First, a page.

"Star Trek: Countdown to Darkness" #1 by Mike Johnson and David Messina (with a story credit from Roberto Orci) is the official prequel to "Star Trek Into Darkness," this year's follow up to JJ. Abrams' somewhat controversial "Star Trek" reboot -- although at this point, it's somewhat tough see where that lead-in lies.
The story opens with Kirk and Spock apparently haunted by the events of the first film and the lives they're leading as a result. Johnson opens with a recap by way of a dream sequence, which is a nice way to ease readers back into the world, using familiar events in an unfamiliar way. It reminds us of what has gone before, as well as giving us a window into Spock's mental state. Kirk, meanwhile, is more literal -- he simple articulates his feelings directly in a personal log.
Johnson certainly has the character voices down, and the contrast between their attitudes is perfectly illustrated by the way they're depicted. With Spock, the conflict is internal and violent. In Kirk it's honest, open, heart-on-sleeve stuff. Luckily, it's a confident beginning, because after that, things get a little bogged down in exposition. There are 6 or 7 straight pages of expository conversation that slow the book's pace right down. It's well-illustrated expository conversation, designed to reintroduce the rest of the crew, but expository conversation nonetheless.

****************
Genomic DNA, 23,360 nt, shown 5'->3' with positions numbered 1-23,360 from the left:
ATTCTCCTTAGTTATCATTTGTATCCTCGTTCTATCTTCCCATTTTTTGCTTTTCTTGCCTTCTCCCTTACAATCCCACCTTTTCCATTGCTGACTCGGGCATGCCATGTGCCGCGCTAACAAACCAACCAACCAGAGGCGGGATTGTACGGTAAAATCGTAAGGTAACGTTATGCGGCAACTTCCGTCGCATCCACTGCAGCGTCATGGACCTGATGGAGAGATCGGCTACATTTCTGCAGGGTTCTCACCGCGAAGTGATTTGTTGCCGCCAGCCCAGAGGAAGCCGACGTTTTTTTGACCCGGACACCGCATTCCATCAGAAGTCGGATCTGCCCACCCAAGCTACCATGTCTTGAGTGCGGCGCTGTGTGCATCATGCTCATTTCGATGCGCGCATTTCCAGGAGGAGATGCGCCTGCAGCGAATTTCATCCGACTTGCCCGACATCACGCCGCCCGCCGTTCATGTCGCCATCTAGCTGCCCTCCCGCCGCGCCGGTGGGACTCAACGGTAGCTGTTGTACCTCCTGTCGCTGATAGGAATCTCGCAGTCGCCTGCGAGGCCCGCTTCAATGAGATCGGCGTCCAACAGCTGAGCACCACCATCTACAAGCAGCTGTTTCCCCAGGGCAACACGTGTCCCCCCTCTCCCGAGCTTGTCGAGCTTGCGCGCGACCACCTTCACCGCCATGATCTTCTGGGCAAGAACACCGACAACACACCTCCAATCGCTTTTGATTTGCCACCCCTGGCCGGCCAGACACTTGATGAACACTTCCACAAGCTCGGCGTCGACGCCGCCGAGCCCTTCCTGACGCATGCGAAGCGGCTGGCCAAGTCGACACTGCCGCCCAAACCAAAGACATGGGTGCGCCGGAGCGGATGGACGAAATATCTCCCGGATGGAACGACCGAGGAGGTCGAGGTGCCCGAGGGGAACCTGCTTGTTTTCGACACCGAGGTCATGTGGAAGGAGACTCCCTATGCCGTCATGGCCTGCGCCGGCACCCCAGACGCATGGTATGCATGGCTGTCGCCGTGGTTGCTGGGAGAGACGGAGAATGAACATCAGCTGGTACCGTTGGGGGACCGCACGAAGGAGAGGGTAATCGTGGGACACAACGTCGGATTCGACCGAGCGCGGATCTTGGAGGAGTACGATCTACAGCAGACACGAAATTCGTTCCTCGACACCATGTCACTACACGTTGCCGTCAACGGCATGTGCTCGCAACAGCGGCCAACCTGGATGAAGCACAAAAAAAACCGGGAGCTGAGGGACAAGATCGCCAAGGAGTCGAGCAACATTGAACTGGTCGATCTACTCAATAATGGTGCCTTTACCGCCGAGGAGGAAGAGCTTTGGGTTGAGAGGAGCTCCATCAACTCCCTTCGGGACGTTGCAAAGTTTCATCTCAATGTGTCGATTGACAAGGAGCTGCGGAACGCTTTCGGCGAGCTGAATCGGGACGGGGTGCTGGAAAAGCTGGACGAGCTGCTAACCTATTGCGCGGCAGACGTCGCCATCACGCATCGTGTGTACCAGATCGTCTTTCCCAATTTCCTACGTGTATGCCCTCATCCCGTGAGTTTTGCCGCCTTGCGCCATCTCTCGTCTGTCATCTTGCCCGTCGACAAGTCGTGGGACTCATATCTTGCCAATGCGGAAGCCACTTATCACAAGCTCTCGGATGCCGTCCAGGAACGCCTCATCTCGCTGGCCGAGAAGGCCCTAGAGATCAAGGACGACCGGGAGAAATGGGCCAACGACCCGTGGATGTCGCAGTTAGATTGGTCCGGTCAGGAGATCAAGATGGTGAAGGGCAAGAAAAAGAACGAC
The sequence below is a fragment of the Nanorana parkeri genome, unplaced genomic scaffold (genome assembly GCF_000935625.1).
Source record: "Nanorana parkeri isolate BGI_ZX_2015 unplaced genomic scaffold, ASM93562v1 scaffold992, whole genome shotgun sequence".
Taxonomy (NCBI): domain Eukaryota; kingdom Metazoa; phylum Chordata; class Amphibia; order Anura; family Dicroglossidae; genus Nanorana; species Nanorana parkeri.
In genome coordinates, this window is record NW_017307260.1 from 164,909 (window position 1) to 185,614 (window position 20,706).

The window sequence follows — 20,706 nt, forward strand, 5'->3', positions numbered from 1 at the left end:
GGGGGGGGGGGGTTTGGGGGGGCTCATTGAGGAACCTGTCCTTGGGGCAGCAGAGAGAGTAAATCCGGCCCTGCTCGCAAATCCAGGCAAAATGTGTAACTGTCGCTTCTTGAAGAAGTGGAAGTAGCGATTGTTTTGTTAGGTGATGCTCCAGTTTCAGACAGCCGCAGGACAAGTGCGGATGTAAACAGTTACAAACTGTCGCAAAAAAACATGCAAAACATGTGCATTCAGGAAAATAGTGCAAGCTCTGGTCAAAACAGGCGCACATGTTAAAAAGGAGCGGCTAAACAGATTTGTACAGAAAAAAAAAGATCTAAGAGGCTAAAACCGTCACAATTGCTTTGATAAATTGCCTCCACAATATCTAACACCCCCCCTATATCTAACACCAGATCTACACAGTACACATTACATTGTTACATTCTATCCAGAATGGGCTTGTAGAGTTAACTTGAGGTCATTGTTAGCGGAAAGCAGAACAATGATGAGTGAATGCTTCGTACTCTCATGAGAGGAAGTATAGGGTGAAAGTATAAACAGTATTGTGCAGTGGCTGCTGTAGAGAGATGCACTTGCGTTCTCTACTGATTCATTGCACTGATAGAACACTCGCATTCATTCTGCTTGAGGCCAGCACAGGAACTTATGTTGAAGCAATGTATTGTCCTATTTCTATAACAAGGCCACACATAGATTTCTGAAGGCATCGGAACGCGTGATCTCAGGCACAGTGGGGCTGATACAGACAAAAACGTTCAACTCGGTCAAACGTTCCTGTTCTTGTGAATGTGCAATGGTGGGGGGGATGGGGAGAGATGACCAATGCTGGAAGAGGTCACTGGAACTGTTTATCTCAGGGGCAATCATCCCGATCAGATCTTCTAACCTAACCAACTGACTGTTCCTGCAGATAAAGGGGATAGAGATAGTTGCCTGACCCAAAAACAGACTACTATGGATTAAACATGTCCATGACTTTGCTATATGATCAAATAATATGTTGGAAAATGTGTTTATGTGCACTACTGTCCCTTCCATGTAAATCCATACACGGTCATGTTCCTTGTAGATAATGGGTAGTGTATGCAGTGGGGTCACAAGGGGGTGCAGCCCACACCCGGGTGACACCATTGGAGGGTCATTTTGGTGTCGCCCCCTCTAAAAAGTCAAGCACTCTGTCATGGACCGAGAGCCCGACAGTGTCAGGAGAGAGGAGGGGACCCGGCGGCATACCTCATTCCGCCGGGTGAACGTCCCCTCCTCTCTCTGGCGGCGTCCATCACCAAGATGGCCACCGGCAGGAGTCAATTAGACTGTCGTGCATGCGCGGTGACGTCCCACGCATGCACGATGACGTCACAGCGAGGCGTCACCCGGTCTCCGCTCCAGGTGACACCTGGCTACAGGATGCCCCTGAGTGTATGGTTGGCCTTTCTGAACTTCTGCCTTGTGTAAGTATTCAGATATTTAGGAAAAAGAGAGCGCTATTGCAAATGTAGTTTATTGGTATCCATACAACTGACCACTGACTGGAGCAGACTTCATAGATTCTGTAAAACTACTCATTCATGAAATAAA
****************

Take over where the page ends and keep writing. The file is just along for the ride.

Messina's artwork is all right, but like many licensed comics it suffers because characters have to look like their actors first and tell the story second. You can recognise their faces, but the expressions are often glassy and staid. Sadly, although Messina's background work offers a detailed and accurate representation of the ship, there's too much dialogue on many of the pages to really take in the full glory. The visuals only really sing on the splash pages and less wordy exterior shots.
As a prequel, though, it seems more concerned with setting up the emotional state of the characters than providing clues as to the movie's plot. It's perhaps understandable at this still-early stage, but after the insight offered by 2009's "Star Trek: Countdown", fans might come in expecting more.
The final pages do offer an interesting twist for fans of Trek lore, however, with the introduction of a familiar(ish) figure in an unfamiliar situation. It's a strange choice, and one unlikely to have a big impact if you're not steeped in Trek trivia. Probably not the best choice for a lead-in to something with much wider appeal, but it just about works on its own terms despite the clunky language the character uses to explain who he is.
Still, it ultimately does what most licensed comics do -- provides a story that looks and reads good enough for a general bookstore audience, but doesn't really meet the much higher standards of monthly comics most CBR readers will be used to. It's an issue of accessibility as much as technical ability, but that's explanation rather than excuse. It is what it is. Not as good as the real thing, but better than nothing.